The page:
Small Bikes, Big Dogs and Gravel Roads

We were at the Maine camp and had an hour to kill before dinner and a Zoom meeting at 7:00 PM.   J suggested we take a ride on the 250 Rebel to check out some new back roads. She picked a short 15 mile loop south of the cabin- three right turns on paved roads and we’d be back home.  We turned out of the driveway and in about a mile the pavement ended. The gravel road was in great shape, so we stayed on it (in 20/20 hindsight, we should have quit right there).  Eventually it got a little narrower and a few ruts popped up.  Then I spotted a small dog running up a driveway ahead. I had a feeling it would come after us and slowed down, because he had the angle.  As he charged across the lawn, I saw it was only a dachshund.  I waited until he got within 10’ and hit the gas, leaving him far behind. 

We continued on to the next intersection assuming we would hit a paved road, but it was gravel in both directions.  We turned right and the road continued to get worse.  Huge washouts, boulders sticking out, the bike fishtailing in piles of sand.  It was impossible to avoid every obstacle, I just had to pick the one least dangerous.  We discussed turning around but neither of us wanted to face what we had just come through.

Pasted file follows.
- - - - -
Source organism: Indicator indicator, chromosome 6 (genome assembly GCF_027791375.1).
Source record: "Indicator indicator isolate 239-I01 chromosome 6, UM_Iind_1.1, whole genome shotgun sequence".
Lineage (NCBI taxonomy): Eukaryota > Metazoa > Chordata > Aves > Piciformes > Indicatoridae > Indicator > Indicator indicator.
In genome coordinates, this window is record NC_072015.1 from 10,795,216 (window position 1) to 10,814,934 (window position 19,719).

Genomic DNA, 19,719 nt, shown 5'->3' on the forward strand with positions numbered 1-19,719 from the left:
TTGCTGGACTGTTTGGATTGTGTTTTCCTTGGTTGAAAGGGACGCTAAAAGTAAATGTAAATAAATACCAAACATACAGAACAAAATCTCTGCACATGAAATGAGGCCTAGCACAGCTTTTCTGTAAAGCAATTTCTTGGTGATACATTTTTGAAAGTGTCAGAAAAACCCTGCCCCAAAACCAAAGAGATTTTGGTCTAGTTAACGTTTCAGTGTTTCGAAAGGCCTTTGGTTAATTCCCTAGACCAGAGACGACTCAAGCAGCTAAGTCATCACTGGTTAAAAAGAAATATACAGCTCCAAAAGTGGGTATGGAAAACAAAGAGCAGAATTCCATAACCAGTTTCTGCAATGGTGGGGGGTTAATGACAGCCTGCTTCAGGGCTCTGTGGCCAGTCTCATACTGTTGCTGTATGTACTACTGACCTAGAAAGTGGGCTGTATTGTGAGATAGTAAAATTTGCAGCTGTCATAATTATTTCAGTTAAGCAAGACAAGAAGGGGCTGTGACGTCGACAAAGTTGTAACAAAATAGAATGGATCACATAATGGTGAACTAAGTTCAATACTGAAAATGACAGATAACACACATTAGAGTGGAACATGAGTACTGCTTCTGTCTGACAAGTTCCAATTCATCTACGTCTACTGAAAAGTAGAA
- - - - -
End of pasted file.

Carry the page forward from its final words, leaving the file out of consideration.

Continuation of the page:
At the next intersection I turned right again, went about 100’ and my heart sank.  The road ahead as far as I could see was a steep uphill grade of least 20% and mostly sand with a few stones mixed in.  There was no way the bike could make it up that hill with street tires.  It was now after 6:00 PM, we had only gone 5 miles and had no idea where to find a paved road.

Chagrined, I turned around and went back to the previous intersection. It was a T intersection, so I had no choice except to head north.  The gravel was graded and in good condition.  The road got better and better and I finally believed we were out of the woods.  That’s when I saw another dog, much larger than a dachshund, loping across the yard in our direction.  I gave the bike as much gas as I could for the road conditions and it stopped barking.  I kept that speed, only to hear J shout: “better go faster, he is still after us.” I looked down at my rear-view mirror and it was filled by a giant Rottweiler looming up ten feet behind us and gaining fast.  I looked up and saw pavement 50’ ahead.  I downshifted and floored it. He was still gaining when I hit the pavement and finally pulled away.

The pavement got us to a state highway and home at 6:30 PM, just in time to wolf down some food before the meeting started. The odometer said we had gone only 15 miles, which gave us an average speed of 10 miles per hour for the ride. 

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